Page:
Are you good at problem-solving with good interpersonal skills? Do you have strong technical skills with a humanities background? Can you think inside the box — be creative in a confined space — a skill set that’s needed during a crisis like a pandemic?
If so, you are hired.
“We will welcome talent that displays non-linear thinking at work. As a society, we have been trained to deal with limited data. With data explosion, information is abundant and now the real deal is finding the ‘relevant needle in a haystack’,” said KPMG India’s digital advisory head Akhilesh Tuteja.
There’s a growing demand for people who not only have specific qualifications to transform an organisation digitally but can also demonstrate a combination of other attributes like inter-personal skills and are pragmatic with a sharp analytical mind.
“We expect agility and a life-long learning approach for potential KPMG-ers. We believe that the future of consulting is not about basing the strategies on what worked well and what didn’t work in the past. Given the speed of evolution of digital technologies, relying largely on proven trends and past experience can be quite limiting,” said Tuteja. KPMG India plans to hire several thousand people in the coming years, half of which would be experienced professionals.
The change in the nature of talent requirement is not restricted to any one function of an organisation. It cuts across all departments. Take the case of human resources, for instance.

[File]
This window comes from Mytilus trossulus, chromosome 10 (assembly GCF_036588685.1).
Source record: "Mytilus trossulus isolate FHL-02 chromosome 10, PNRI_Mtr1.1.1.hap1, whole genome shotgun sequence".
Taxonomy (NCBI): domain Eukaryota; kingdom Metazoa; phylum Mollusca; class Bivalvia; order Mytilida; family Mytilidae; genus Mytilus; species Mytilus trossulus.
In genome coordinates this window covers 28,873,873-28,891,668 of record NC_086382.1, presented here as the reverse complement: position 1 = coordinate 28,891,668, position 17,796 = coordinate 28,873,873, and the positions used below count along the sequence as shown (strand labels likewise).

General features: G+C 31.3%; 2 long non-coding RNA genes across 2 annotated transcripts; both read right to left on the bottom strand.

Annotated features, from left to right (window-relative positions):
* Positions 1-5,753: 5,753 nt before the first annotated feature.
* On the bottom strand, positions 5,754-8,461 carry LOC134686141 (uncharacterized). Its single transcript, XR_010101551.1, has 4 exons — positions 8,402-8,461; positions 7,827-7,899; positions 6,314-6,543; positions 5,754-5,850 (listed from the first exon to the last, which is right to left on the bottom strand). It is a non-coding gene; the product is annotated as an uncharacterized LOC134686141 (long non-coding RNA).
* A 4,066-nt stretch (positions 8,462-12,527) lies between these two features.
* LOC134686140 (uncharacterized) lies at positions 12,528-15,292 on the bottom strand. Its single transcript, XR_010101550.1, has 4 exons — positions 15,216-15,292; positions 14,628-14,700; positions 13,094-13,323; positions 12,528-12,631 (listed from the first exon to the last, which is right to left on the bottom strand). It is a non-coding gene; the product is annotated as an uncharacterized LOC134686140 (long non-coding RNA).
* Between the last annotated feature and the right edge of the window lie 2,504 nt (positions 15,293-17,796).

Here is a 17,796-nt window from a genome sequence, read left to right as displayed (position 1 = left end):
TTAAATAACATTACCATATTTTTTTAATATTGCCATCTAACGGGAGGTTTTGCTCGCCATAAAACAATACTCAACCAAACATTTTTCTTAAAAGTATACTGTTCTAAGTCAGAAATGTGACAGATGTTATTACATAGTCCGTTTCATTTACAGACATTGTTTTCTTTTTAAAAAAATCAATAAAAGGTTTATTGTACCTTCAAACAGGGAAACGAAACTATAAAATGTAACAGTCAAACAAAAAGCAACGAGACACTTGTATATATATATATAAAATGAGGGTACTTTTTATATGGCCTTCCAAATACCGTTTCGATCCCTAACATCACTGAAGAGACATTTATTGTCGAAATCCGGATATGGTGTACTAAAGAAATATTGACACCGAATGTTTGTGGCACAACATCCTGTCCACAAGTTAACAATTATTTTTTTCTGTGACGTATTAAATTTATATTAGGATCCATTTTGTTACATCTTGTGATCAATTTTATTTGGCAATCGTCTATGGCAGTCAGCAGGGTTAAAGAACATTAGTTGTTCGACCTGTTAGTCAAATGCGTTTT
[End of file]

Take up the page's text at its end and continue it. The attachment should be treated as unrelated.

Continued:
“In three years, the manner in which the HR function has undergone a change is dramatic. We now have data scientists, analytics and data experts working in HR. Every HR practitioner is expected to manage massive amounts of data and also derive useful insights. It’s a skill every HR practitioner needs to possess. A manager today needs to have the ability to handle change. He/she needs to be comfortable with being uncomfortable,” said Chaitanya Sreenivas, IBM India and South Asia HR head. Sreenivas said as iterative jobs like processing of claims and query response continue to reduce, HR has become more consultative and strategic for an organisation.
At Sun Life ASC (Asia Service Center) India — the global in-house centre of Sun Life Financial, a Canadian financial services company — a rigorous set of psychometric assessments are deployed for hiring across all levels. The aim is to look beyond the cognitive and analytical ability of the candidates, assess their learning agility, their interaction styles and also their ability to connect the dots and appreciate the big picture.
According to an IBM Institute for Business Value (IBV) study, a majority of CEOs surveyed in India see technological and market factors, along with regulatory concerns, among the most important external forces that will affect their business in the next few years, following the massive disruptions of 2020. Half of outperforming company CEOs surveyed globally and 35% in India said managing a remote “anywhere” workforce is a top leadership challenge over the next few years. The longer-term challenge of a hybrid work environment would require providing employees with digital, cloud-enabled tools for collaboration.
Sun Life ASC’s CHRO Rajeev Bhardwaj said, “Today, organisations need to respond to their clients and communities within an agile environment. That means they need to focus on network performance, network learning and network fit, rather than individual contribution and competencies alone.” Clearly, in order to drive high performance in this interdependent environment, new mindsets and capabilities are required. “It’s important that people be curious, eager to learn, collaborate, share accountability while progressing to remain effective,” said Bhardwaj.
Tuteja of KPMG said through the interview process, candidates are accessed on the basis of whether they were risk-averse or are willing to take calculated risks. “During the course of the interview, we also get a sense of whether the candidate is a visionary or executionary or a healthy mix of both,” he added.